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ALEC Continues to Push Failed Market-Based Educational Reforms


Market-based educational reform is an utter failure, and yet we still can’t shake the nasty remnants of its bad policy influence. These reforms have been championed by Secretary of Education, Arne Duncan, the documentary, “Waiting for Superman,” Rahm Emanuel, the Gates Foundation, and high profile loudmouths like Michelle Rhee and her Students First organization. Their methods, testing students, firing teachers, opening charter schools, online education, and closing “failing” schools have had no positive impact on student outcomes whatsoever. As a matter of fact, in the wake of Rhee’s highly publicized takeover of the Washington D.C. School District, and the continued “reform” implementation by her protégé, Kaya Henderson, schools in D.C. are in worse shape than ever. Test scores actually declined in D.C. in 10 of the 18 schools reorganized by Rhee and Henderson between 2008 and 2010. Two of the other schools closed. In one of the six schools that were actually more successful, the principal didn’t focus on test scores or firing teachers. Instead, he hired mental health workers and social workers, and invested in connecting teachers with parents.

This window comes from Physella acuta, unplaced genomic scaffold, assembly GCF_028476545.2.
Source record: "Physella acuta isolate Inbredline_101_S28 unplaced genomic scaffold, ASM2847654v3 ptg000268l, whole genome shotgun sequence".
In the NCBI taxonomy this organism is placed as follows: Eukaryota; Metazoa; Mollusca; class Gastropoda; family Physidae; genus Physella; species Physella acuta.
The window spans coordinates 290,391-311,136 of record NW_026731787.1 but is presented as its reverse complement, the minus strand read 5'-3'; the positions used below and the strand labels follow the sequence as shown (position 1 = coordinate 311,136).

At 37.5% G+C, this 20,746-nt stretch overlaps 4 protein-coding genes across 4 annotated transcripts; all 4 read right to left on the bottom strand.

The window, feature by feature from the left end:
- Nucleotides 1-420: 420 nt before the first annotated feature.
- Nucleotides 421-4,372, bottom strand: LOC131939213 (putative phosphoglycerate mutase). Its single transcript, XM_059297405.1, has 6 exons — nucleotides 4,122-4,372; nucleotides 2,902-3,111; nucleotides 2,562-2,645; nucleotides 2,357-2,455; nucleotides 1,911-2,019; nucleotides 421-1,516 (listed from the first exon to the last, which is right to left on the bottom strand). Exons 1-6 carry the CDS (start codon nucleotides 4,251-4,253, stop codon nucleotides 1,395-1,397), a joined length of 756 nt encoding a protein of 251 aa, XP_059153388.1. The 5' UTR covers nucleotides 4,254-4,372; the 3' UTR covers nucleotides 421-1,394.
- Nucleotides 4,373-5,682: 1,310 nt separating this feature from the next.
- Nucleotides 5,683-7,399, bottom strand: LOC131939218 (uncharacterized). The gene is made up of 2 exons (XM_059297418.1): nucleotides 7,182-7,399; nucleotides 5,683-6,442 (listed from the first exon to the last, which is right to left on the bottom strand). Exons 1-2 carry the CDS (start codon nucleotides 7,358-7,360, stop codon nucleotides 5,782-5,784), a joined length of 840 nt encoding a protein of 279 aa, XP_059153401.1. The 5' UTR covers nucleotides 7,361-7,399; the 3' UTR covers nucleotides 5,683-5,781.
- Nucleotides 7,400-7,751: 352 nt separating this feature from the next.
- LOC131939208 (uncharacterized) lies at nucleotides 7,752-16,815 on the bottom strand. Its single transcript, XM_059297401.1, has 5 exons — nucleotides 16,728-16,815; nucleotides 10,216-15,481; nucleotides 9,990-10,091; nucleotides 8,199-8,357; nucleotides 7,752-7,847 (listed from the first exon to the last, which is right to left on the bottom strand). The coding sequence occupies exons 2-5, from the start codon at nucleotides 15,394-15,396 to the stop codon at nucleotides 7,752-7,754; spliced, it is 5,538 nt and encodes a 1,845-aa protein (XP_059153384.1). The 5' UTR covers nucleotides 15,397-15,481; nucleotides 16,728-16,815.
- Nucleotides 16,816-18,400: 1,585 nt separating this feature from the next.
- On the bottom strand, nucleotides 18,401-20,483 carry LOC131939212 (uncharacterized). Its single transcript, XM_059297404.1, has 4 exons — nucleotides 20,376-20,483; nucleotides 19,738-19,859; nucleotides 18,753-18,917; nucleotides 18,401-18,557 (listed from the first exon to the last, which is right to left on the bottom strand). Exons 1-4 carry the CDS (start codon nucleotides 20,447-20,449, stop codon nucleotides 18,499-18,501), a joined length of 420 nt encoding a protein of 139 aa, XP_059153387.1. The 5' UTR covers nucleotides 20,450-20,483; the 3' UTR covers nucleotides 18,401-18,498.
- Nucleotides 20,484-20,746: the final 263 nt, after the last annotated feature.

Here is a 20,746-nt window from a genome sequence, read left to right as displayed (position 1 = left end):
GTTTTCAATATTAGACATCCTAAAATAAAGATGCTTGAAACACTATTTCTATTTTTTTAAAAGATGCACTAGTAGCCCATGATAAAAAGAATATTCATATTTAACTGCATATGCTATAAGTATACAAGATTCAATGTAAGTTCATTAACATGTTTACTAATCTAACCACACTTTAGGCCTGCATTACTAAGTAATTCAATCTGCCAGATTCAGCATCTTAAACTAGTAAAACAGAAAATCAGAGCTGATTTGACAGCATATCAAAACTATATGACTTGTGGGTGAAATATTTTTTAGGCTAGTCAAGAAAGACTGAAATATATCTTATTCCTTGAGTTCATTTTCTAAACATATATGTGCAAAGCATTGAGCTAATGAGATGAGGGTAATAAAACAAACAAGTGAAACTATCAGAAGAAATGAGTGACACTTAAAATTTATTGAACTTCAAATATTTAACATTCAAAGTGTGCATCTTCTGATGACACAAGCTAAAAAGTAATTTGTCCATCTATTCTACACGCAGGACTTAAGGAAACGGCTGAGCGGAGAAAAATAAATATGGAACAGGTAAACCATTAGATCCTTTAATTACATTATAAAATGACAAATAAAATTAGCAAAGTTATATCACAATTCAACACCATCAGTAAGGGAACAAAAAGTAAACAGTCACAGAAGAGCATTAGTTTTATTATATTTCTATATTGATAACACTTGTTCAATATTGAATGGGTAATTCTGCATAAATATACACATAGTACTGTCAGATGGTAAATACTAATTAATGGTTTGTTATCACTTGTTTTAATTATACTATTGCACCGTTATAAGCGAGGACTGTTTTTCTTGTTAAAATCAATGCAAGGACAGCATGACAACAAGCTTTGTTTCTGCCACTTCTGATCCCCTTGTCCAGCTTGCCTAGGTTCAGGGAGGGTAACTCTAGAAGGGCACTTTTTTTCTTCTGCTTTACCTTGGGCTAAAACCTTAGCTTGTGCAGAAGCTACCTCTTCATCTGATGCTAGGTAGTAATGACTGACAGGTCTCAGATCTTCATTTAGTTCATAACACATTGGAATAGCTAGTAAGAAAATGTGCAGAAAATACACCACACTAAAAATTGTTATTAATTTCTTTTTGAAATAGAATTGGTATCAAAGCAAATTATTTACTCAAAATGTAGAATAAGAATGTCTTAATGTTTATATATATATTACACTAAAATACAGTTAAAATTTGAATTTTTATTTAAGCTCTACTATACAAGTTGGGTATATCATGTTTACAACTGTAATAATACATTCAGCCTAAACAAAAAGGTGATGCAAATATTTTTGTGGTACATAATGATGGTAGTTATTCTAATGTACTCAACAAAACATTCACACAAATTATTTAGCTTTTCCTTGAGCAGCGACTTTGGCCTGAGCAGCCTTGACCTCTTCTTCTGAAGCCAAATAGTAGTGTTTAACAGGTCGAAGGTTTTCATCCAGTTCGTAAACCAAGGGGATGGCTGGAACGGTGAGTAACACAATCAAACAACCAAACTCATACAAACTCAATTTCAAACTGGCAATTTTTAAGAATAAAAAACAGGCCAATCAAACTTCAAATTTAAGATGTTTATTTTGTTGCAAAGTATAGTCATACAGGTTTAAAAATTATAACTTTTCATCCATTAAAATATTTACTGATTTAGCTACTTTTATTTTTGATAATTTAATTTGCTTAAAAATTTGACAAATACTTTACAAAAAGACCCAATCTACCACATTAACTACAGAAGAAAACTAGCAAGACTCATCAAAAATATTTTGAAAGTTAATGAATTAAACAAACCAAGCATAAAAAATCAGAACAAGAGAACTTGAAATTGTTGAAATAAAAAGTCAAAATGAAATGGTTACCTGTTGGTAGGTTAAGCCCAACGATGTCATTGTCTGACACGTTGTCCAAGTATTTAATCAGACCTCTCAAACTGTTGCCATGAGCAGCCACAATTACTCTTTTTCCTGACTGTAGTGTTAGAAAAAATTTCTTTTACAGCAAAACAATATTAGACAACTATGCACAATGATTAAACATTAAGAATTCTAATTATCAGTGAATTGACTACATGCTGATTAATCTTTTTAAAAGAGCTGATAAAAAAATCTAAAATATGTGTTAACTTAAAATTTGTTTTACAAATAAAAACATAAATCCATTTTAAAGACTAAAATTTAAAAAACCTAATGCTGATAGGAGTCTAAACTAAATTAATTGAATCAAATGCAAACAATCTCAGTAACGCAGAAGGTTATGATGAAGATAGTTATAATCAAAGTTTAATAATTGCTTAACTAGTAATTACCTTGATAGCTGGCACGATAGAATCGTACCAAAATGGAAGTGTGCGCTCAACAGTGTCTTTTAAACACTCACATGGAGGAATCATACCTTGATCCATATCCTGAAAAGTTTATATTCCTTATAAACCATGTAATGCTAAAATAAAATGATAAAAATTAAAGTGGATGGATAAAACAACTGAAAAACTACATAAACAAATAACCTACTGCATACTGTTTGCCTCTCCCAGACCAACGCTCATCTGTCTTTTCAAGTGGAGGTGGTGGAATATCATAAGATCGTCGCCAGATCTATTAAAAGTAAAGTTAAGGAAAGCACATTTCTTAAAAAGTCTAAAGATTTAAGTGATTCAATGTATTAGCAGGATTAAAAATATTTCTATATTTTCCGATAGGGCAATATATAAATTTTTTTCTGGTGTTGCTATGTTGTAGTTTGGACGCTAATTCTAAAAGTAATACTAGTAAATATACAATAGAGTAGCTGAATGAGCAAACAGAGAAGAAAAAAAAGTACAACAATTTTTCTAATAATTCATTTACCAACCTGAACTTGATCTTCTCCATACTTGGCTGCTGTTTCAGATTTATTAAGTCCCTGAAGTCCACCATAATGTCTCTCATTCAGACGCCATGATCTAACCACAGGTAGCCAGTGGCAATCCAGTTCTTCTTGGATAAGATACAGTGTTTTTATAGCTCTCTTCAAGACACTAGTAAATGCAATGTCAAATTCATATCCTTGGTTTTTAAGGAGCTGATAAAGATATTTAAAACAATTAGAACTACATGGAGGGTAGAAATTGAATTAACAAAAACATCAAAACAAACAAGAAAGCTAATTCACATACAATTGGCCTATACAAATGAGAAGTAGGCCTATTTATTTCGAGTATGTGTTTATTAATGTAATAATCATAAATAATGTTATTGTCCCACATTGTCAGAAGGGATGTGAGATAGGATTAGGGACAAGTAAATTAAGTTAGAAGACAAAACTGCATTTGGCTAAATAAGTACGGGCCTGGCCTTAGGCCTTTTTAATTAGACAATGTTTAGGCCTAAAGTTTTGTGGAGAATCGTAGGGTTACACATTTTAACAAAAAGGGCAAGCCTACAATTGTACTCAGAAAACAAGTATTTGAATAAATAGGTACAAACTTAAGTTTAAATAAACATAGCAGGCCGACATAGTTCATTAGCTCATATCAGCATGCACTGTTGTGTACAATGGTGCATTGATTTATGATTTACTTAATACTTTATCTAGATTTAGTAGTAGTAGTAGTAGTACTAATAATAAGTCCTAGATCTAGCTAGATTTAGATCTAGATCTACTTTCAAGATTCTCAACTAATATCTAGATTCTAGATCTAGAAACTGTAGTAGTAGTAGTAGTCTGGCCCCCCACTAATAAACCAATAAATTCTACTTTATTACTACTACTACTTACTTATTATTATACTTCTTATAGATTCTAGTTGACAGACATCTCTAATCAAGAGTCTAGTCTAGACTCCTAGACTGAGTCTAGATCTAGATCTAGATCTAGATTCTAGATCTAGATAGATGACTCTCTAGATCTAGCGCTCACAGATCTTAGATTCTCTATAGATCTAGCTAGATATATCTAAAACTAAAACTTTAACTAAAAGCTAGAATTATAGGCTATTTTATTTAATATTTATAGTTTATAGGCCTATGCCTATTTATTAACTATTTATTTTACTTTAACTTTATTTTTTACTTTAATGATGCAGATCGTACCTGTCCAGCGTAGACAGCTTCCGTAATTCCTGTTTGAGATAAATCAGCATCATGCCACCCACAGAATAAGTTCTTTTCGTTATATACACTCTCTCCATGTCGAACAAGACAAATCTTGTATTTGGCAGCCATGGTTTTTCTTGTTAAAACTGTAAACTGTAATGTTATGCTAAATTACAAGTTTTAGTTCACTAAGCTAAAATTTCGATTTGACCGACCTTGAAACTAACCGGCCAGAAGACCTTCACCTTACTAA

Recently, Anthony Cody wrote an essay entitled, “Poverty is What is Crippling U.S. Public Education, Not Bad Teachers” wherein he pinpointed precisely what teachers across the country have known for over a generation, the lore created by Stanford economist Eric Hanushek that only good teachers overcome socioeconomic disadvantages faced by students is complete crap. Hanushek has been preaching that investing greater funding into public schools and reducing class sizes won’t make a difference, just firing the worst 10% of teachers. (Presumably this would be a moving target, because there would always be another 10% of teachers who then fell to the bottom). Cody further summarizes the results of research (.pdf) published by the Economic Policy Institute on the impact of Hanushek-based reforms in three urban school districts. Some of the key findings in the EPI report: 1) Test scores actually decreased in the urban school districts that implemented market-based reforms, especially when compared to similar cities who did not try such reforms; 2) Test-based accountability led to a reduction in experienced teachers, but not necessarily bad teachers; 3) School closures did not end up sending students to better schools (including the much-touted charter schools); and 4) The reforms neglected a huge factor in achievement gaps—poverty. This matters in particular because the rich-poor achievement gap has grown to be twice as large as the black-white achievement gap. Regarding Michelle Rhee’s flagship D.C. schools, EPI reports,